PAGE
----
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Intermediate Macroeconomics Notes Week #14

by: Zachary Hill

Intermediate Macroeconomics Notes Week #14 ECON 3020

Marketplace > Tulane University > Economcs > ECON 3020 > Intermediate Macroeconomics Notes Week 14
Zachary Hill
GPA 3.88

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About this Document

These notes cover the rest of deriving Aggregate Supply and the combination and interaction of Aggregate Demand and Aggregate Supply.
Intermediate Macroeconomics
Antonio Bojanic
Class Notes
Econ, ECON3020, Macroeconomics, IntermediateMacroeconomics, Bojanic
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This 6 page Class Notes was uploaded by Zachary Hill on Sunday April 24, 2016. The Class Notes belongs to ECON 3020 at Tulane University taught by Antonio Bojanic in Fall 2015. Since its upload, it has received 59 views. For similar materials see Intermediate Macroeconomics in Economcs at Tulane University.


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Date Created: 04/24/16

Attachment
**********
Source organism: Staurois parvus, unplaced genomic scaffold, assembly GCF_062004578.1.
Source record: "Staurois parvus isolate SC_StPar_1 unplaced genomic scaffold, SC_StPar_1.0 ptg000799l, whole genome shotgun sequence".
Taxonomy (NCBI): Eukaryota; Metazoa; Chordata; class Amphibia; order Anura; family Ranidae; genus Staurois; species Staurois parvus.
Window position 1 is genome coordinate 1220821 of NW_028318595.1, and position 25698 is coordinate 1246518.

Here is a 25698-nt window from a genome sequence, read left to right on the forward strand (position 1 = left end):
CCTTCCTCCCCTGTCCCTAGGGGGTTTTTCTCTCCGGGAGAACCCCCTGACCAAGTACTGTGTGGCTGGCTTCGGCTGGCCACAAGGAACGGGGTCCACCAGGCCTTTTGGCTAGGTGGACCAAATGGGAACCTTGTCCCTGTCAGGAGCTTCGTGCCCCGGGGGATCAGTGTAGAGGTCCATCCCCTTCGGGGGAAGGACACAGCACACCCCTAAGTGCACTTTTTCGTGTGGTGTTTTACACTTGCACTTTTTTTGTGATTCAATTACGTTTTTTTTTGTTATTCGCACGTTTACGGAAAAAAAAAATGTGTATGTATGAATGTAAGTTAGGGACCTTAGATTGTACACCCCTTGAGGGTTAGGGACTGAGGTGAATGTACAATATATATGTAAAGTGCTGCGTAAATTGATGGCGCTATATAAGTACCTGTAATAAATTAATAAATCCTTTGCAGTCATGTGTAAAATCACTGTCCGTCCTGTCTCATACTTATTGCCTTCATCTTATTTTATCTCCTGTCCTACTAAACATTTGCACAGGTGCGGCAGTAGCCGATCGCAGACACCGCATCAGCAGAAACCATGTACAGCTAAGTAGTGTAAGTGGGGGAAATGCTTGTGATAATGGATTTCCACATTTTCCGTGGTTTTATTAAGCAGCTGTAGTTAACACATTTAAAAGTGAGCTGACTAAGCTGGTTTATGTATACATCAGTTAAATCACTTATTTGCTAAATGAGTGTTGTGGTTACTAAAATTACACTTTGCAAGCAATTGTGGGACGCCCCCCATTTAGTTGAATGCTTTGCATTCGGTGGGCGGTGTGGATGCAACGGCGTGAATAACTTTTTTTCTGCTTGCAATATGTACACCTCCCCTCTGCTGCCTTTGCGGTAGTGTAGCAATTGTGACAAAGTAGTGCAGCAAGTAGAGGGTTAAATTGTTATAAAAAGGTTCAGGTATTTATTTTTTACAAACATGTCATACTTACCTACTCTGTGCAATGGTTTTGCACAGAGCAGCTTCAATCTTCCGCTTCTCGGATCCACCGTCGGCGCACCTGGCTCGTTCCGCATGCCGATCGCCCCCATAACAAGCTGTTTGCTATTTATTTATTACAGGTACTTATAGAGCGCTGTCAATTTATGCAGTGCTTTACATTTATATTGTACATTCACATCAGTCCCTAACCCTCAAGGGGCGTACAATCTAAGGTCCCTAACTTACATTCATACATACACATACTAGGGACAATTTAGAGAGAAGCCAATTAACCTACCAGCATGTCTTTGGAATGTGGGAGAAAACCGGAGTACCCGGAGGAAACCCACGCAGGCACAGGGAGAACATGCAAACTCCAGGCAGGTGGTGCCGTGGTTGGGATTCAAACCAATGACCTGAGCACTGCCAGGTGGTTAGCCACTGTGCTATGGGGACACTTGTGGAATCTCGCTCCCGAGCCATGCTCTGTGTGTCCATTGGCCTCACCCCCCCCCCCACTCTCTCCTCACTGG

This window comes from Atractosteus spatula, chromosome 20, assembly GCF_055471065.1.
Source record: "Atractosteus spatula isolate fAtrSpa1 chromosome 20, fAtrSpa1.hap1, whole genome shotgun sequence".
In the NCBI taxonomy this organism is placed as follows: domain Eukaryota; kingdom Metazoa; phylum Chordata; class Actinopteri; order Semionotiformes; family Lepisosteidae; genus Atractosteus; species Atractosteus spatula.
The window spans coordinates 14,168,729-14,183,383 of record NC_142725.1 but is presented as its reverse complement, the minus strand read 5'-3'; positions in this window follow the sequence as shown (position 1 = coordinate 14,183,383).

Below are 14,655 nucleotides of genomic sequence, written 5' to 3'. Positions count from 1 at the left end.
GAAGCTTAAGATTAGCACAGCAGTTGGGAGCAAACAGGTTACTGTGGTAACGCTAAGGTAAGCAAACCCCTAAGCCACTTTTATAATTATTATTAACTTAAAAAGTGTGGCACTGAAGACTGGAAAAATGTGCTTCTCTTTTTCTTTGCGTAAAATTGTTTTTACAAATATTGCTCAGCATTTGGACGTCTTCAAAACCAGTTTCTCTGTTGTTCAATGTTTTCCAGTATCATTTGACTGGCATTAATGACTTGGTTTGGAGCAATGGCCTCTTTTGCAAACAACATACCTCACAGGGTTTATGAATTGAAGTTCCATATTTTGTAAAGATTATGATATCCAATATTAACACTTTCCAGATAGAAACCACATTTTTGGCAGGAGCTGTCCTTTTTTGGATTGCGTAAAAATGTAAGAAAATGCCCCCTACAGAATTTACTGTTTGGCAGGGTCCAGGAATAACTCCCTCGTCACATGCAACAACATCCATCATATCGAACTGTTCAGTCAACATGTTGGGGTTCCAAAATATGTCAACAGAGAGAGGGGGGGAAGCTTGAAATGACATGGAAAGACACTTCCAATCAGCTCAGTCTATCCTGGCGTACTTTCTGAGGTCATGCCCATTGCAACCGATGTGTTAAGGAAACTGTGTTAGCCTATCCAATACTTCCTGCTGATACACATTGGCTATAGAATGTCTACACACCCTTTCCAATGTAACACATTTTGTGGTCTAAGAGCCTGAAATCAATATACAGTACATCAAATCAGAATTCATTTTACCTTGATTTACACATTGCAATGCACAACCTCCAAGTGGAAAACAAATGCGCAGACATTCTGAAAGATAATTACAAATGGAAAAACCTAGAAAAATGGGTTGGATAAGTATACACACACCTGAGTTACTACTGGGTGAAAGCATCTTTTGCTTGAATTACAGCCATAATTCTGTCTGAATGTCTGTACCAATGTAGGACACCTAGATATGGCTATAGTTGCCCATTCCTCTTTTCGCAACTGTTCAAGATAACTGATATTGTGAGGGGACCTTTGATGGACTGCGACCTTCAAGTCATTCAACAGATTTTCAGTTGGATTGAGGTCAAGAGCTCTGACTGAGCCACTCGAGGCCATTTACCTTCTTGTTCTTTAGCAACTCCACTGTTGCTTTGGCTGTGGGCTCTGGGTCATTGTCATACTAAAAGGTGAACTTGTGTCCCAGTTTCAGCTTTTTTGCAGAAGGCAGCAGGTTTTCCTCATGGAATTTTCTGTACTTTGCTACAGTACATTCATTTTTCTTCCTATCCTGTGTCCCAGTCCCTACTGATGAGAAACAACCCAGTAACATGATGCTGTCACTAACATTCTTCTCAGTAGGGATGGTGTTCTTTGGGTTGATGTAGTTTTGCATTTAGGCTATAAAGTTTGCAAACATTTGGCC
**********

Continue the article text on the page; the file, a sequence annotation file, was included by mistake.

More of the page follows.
ECON 3020 Notes for Week #14  ● The basis for deriving the AS curve is the Phillips curve which graphs unemployment and  inflation rates, showing that they seem to have an inverse relationship  ● Up until 1969, this relationship held  ●   ● This was very important if it held because it meant that an economy could control the  unemployment rate by controlling the inflation rate  ● Solow and Samuelson supported this  ● After 1969 this relationship broke down and there seemed to be no relation between the  unemployment and inflation rate  ● In the late 1960s Freidman and Phelps, individidually, stated that the PC  had a big  problem; the original curve, which used growth in workers wages, only used nominal  wages, not real wages; if prices increased in the economy, workers would demand  higher wages  ● The relationship of the PC  may hold in the short run, but cannot hold in the long run  because in the long run a country will experience their own level of natural  unemployment  ● Friedman and Phelps’s adjusted PC : π = π − w(U − U )nwhere π  is expected inflation,  w is the sensitivity to changes in the unemployment gap, U  is the actual unemployment  rate, and U nis the natural unemployment rate  ● For U n 5% and π = 2%  ●   ○ The LRPC  occurs at U  benause in the long run the economy will always tend  toward U  n ○ As the government attempts to achieve a U < U , the economy momentarily  n achieves the goal rate at a higher π, but this new rate increases π  for the next  e period, shifting the PC  up so that U noccurs at the new π ; this will continue  until the government allows U = U   n ● Another issue that Friedman and Phelps overlooked was supply shocks  ● Supply shock cause π  to increase or decrease regardless of the PC  previously  established  ● This must be incorporated, so the modern short­run PC  is represented by  π = π − w(U − U )n+ P  where P  is the effect of a supply shock  ● Because it is difficult to calculate expected inflation, it is generally guessed to be the  same as the rate of the previous year  ● U n NAIRU  (non­accelerating inflation rate of unemployment); the U  where Δπ = 0        20 April 2016  ● Using the PC  we are able to see that if U  does not change depending on inflation in the  long run, then the real production of an economy should also not change depending on  inflation in the long run  ●   ○ Y  is potential output, the output possible if the economy operates at perfect  P efficiency (full employment of resources/U )n ○ This falls in with the classical dichotomy; in the long run, real output is unaffected  by the price level  ● Short­run AS curve  ○ Association in the Y  (Y − Y )Pgap and the U  (U − U ) gnp shows that as the Y   gap increases, the U  gap decreases; this is Okun’s Law   ○ Applied to the US, Okun’s Law gives the following equation:  (U − U n =− 0.5(Y − Y )  P ○ If an economy is producing higher than its Y , then it will experience a U  less  P than its U n e ○ Then combining Okun’s Law and the short­run PC  we get π = π − w(U − U ) + P  n π = π − w(− 0.5(Y − YP)) + P   π = π + 0.5w(Y − Y P + P , let 0.5w = γ or the sensitivity factor of π to the Y    gap  π = π − γ(Y − Y ) + P   P e ○ Recall that π  should equal or be close to the π for the previous period  ○ For γ = 1.5 , π = 2%, and Y P $10 billion  ○   ○ If Y > YP, then U < U n(Okun’s Law)  ○ If U < Un, then π ↑ (short­run PC)  ● Factors that shift AS curve  ○ LRAS curve  ■ If Un decreases, the curve shifts rightward; this is a sign the economy is  utilizing labor more intensely, increasing itsPY   ■ Increase in factors of production (L, K, and technology) also shift the  curve rightward  ■ The opposite of these actions can also occur  ■ LRAS curve is shifting to the right at most time because L, K , and  technology are generally increasing over time  ○ SRAS curve  ■ The curve shifts upward if π  increases, if there is a positive supply shock  (P ↑), or there is a persistent positive output gap (the government causes  Y > YP)  ■ The opposite of these can also occur        22 April 2016  ● The AD curve shows the inverse correlation between π and aggregate output; it is  shifted by changes in G, C , I , T , and NX   ● The AS curve  ○ LRAS curve shows no relationship between production levels and π; shifted by  changes in technology, changes in U   n ○ SRAS curve shows the positive correlation between π and production levels;  shifted by changes in π , supply shocks, and persistent income gaps  ● Suppose the AD curve is given by Y = 11 − 0.5π and the SRAS curve is given by  π = 2 + 1.5(Y − 10)  ○   ○ Short­run equilibrium occurs where they intersect; this can be found by plugging  one in for the other and solving, and then using the solved value to find the  remaining variable from either equation  ○ Y = 11 − 0.5(2 + 1.5(Y − 10))  Y = 11 − 1 − 0.75(Y − 10)  Y = 10 − 0.75Y + 7.5  1.75Y = 17.5  Y = $10  Then Y = 10 = 11 − 0.5π, so π = 2%  ○ The short­run equilibrium also gives the long­run equilibrium which occurs at the  same Y   ● When the long­run equilibrium and the short­run equilibrium does not occur at the same  point, the SRAS curve will shift to make them equal; this is called the self­correcting  mechanism  ● If a supply shock occurs, the government must choose whether to reestablish long­run  equilibrium to keep Y  and U  near the correct levels at the cost of high π or not; no right  answer